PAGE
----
Celebrating the Feast of Christ the King: John 18:33-37
Established in the 20th century — this feast is designed to give special recognition to the dominion Christ our Lord has over all aspects of our lives. But why and how did it come about?
The pope instructed the faithful to use this annual celebration as a time to consecrate themselves, or renew their consecration to, the Sacred Heart of Jesus, explicitly tying the celebration to devotion to the Sacred Heart and to the living Christ in the Eucharist. He also called for Catholics to make reparations for the widespread atheism being practiced in many countries.
In 1969, Pope Paul VI took several steps to enhance the witness of the feast day. To emphasize Christ’s universal reign, he changed the name of the celebration to the feast of “Our Lord Jesus Christ, King of All” ( Domini Nostri Iesu Christi universorum Regis ) He also changed the date to the last Sunday in the liturgical year, emphasizing even more strongly the connection between Christ’s kingship and His second advent (coming) to judge the world. In addition, the pope raised the feast to the highest rank of celebration on the Church calendar, that of a “solemnity.”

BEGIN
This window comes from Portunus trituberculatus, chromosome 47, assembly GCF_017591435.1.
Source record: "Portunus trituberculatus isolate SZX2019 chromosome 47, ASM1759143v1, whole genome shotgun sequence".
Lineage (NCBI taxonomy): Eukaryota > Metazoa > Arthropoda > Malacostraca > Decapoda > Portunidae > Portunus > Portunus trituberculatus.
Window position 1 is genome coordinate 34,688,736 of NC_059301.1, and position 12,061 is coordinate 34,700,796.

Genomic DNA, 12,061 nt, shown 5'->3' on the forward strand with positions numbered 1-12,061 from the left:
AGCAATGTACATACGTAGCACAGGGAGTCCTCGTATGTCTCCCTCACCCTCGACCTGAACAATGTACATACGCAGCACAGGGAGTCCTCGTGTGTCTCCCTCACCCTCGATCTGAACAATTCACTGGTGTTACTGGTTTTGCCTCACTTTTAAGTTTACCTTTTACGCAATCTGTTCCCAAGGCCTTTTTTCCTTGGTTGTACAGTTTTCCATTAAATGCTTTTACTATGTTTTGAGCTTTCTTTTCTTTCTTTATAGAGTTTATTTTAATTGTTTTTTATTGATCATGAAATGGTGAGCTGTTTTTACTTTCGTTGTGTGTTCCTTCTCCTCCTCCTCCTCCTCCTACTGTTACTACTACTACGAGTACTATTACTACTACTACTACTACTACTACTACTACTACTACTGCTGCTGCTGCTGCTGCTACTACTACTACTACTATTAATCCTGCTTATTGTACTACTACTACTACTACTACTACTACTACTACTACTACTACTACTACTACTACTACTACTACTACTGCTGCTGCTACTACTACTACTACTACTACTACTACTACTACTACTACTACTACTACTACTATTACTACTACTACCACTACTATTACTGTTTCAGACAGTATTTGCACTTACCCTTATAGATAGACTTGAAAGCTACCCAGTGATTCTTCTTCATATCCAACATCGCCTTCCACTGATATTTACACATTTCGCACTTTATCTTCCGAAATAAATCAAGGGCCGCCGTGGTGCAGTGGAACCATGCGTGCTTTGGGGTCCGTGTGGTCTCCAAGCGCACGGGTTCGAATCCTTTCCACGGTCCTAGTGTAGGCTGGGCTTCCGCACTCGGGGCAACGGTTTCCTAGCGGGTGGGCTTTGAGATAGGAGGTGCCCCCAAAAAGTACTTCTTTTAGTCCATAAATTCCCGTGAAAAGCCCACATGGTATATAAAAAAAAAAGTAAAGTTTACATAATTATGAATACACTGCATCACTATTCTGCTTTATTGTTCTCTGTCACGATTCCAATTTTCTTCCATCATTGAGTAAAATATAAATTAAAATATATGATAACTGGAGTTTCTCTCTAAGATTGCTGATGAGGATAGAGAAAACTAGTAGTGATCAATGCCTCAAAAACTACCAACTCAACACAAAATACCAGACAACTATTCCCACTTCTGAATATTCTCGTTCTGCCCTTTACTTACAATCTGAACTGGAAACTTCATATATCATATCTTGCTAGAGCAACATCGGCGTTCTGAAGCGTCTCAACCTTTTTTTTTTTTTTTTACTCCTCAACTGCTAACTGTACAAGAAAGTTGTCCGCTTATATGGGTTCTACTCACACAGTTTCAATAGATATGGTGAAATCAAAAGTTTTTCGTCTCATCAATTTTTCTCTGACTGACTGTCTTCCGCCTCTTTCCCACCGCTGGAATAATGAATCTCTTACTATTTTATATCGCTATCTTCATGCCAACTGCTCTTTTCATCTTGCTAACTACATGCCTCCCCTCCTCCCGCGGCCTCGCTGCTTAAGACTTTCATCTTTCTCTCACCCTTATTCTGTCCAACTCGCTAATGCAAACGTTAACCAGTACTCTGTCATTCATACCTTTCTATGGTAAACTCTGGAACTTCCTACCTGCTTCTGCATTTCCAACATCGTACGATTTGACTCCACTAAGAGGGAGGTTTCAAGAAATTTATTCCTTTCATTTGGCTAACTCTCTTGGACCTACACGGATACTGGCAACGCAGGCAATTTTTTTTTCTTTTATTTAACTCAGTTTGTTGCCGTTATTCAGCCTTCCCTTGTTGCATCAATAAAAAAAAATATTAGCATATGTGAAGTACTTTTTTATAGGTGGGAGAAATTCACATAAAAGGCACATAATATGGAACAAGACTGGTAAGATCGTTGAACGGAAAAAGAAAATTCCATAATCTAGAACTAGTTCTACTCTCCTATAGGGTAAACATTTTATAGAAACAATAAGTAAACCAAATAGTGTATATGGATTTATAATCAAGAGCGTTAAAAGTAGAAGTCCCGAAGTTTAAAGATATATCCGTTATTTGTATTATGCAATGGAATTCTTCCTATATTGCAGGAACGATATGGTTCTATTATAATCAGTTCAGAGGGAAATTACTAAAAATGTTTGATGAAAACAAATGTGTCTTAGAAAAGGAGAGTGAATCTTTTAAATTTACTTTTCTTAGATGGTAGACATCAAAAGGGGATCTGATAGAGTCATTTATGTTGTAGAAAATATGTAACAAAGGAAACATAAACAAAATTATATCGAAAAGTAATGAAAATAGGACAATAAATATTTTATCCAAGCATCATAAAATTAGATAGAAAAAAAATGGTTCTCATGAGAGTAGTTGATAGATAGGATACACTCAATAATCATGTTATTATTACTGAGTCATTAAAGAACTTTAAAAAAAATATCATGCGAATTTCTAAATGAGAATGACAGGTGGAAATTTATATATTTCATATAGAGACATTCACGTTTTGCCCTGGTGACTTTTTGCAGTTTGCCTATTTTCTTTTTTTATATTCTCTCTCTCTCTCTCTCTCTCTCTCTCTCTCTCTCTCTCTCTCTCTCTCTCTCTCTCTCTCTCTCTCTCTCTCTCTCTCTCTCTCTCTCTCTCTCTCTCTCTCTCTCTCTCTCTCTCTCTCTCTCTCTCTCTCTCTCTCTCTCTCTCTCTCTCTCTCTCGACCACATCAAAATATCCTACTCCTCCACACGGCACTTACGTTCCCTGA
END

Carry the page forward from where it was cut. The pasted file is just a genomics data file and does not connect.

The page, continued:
Today, peace still eludes us; social, political and economic orders are shaking; and the nations continue in many ways to reject the light of the Gospel. We can be grateful, then, for the chance to celebrate each year the Solemnity of Christ the King — for the world needs now, more than ever, our witness to His rule over all things.
On the kingship of Christ
The rebellion of individuals and states against the authority of Christ has produced deplorable consequences … the seeds of discord sown far and wide; those bitter enmities and rivalries between nations, which still hinder much the cause of peace; that insatiable greed which is so often hidden under a pretense of public spirit and patriotism, and gives rise to so many private quarrels; a blind and immoderate selfishness, making men seek nothing but their own comfort and advantage, and measure everything by these; no peace in the home, because men have forgotten or neglect their duty; the unity and stability of the family undermined; society, in a word, shaken to its foundations and on the way to ruin. We firmly hope, however, that the feast of the Kingship of Christ, which in the future will be yearly observed, may hasten the return of society to our loving Savior. —Pope Pius XI, encyclical Quas Primas , no. 24